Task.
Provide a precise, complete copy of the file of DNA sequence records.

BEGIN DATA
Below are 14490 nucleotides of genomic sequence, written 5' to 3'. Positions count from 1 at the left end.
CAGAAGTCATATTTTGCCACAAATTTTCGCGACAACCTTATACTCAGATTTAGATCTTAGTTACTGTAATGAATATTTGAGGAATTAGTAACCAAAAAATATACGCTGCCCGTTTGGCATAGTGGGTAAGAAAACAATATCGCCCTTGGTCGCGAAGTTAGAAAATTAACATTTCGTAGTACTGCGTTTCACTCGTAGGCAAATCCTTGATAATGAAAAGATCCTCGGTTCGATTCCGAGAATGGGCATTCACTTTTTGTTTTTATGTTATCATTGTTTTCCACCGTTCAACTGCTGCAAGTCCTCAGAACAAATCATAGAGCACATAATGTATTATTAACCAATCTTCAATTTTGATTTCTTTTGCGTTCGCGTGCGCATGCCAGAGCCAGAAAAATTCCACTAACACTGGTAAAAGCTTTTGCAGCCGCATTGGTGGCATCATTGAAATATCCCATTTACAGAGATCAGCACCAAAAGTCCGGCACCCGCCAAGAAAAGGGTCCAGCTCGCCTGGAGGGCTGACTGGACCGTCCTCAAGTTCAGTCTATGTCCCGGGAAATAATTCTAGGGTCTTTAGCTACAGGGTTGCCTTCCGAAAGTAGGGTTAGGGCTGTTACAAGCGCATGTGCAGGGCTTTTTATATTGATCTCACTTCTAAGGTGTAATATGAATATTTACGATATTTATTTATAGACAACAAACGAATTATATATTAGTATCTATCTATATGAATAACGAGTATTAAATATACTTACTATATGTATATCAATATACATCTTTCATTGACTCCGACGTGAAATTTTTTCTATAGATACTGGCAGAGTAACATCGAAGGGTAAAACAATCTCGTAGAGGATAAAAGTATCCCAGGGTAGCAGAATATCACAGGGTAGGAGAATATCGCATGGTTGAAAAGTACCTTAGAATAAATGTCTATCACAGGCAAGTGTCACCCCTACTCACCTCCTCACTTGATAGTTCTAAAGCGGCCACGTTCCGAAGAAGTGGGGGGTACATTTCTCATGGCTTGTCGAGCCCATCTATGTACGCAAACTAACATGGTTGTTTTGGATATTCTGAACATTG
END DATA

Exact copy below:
Below are 14490 nucleotides of genomic sequence, written 5' to 3'. Positions count from 1 at the left end.
CAGAAGTCATATTTTGCCACAAATTTTCGCGACAACCTTATACTCAGATTTAGATCTTAGTTACTGTAATGAATATTTGAGGAATTAGTAACCAAAAAATATACGCTGCCCGTTTGGCATAGTGGGTAAGAAAACAATATCGCCCTTGGTCGCGAAGTTAGAAAATTAACATTTCGTAGTACTGCGTTTCACTCGTAGGCAAATCCTTGATAATGAAAAGATCCTCGGTTCGATTCCGAGAATGGGCATTCACTTTTTGTTTTTATGTTATCATTGTTTTCCACCGTTCAACTGCTGCAAGTCCTCAGAACAAATCATAGAGCACATAATGTATTATTAACCAATCTTCAATTTTGATTTCTTTTGCGTTCGCGTGCGCATGCCAGAGCCAGAAAAATTCCACTAACACTGGTAAAAGCTTTTGCAGCCGCATTGGTGGCATCATTGAAATATCCCATTTACAGAGATCAGCACCAAAAGTCCGGCACCCGCCAAGAAAAGGGTCCAGCTCGCCTGGAGGGCTGACTGGACCGTCCTCAAGTTCAGTCTATGTCCCGGGAAATAATTCTAGGGTCTTTAGCTACAGGGTTGCCTTCCGAAAGTAGGGTTAGGGCTGTTACAAGCGCATGTGCAGGGCTTTTTATATTGATCTCACTTCTAAGGTGTAATATGAATATTTACGATATTTATTTATAGACAACAAACGAATTATATATTAGTATCTATCTATATGAATAACGAGTATTAAATATACTTACTATATGTATATCAATATACATCTTTCATTGACTCCGACGTGAAATTTTTTCTATAGATACTGGCAGAGTAACATCGAAGGGTAAAACAATCTCGTAGAGGATAAAAGTATCCCAGGGTAGCAGAATATCACAGGGTAGGAGAATATCGCATGGTTGAAAAGTACCTTAGAATAAATGTCTATCACAGGCAAGTGTCACCCCTACTCACCTCCTCACTTGATAGTTCTAAAGCGGCCACGTTCCGAAGAAGTGGGGGGTACATTTCTCATGGCTTGTCGAGCCCATCTATGTACGCAAACTAACATGGTTGTTTTGGATATTCTGAACATTG